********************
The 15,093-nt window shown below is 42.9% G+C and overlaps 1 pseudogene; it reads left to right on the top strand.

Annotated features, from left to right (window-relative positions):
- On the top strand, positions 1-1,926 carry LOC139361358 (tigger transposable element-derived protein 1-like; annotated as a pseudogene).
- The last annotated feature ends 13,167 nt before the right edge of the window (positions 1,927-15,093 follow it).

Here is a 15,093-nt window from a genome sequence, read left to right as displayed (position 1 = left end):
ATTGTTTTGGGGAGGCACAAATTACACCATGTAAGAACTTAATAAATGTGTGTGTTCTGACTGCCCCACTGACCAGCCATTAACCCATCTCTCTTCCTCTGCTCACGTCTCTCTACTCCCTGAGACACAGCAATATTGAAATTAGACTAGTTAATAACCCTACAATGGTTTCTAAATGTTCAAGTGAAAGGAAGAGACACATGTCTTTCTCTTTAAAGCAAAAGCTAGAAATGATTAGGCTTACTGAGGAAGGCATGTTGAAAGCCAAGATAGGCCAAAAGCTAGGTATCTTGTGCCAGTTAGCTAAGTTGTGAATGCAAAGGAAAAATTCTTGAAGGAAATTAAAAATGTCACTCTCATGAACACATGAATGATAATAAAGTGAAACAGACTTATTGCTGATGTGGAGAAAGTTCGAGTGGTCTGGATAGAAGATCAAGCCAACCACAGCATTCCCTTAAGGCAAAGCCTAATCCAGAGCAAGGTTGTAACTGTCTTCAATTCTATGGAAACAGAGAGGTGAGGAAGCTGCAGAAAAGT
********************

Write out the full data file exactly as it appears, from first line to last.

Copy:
The 15,093-nt window shown below is 42.9% G+C and overlaps 1 pseudogene; it reads left to right on the top strand.

Annotated features, from left to right (window-relative positions):
- On the top strand, positions 1-1,926 carry LOC139361358 (tigger transposable element-derived protein 1-like; annotated as a pseudogene).
- The last annotated feature ends 13,167 nt before the right edge of the window (positions 1,927-15,093 follow it).

Here is a 15,093-nt window from a genome sequence, read left to right as displayed (position 1 = left end):
ATTGTTTTGGGGAGGCACAAATTACACCATGTAAGAACTTAATAAATGTGTGTGTTCTGACTGCCCCACTGACCAGCCATTAACCCATCTCTCTTCCTCTGCTCACGTCTCTCTACTCCCTGAGACACAGCAATATTGAAATTAGACTAGTTAATAACCCTACAATGGTTTCTAAATGTTCAAGTGAAAGGAAGAGACACATGTCTTTCTCTTTAAAGCAAAAGCTAGAAATGATTAGGCTTACTGAGGAAGGCATGTTGAAAGCCAAGATAGGCCAAAAGCTAGGTATCTTGTGCCAGTTAGCTAAGTTGTGAATGCAAAGGAAAAATTCTTGAAGGAAATTAAAAATGTCACTCTCATGAACACATGAATGATAATAAAGTGAAACAGACTTATTGCTGATGTGGAGAAAGTTCGAGTGGTCTGGATAGAAGATCAAGCCAACCACAGCATTCCCTTAAGGCAAAGCCTAATCCAGAGCAAGGTTGTAACTGTCTTCAATTCTATGGAAACAGAGAGGTGAGGAAGCTGCAGAAAAGT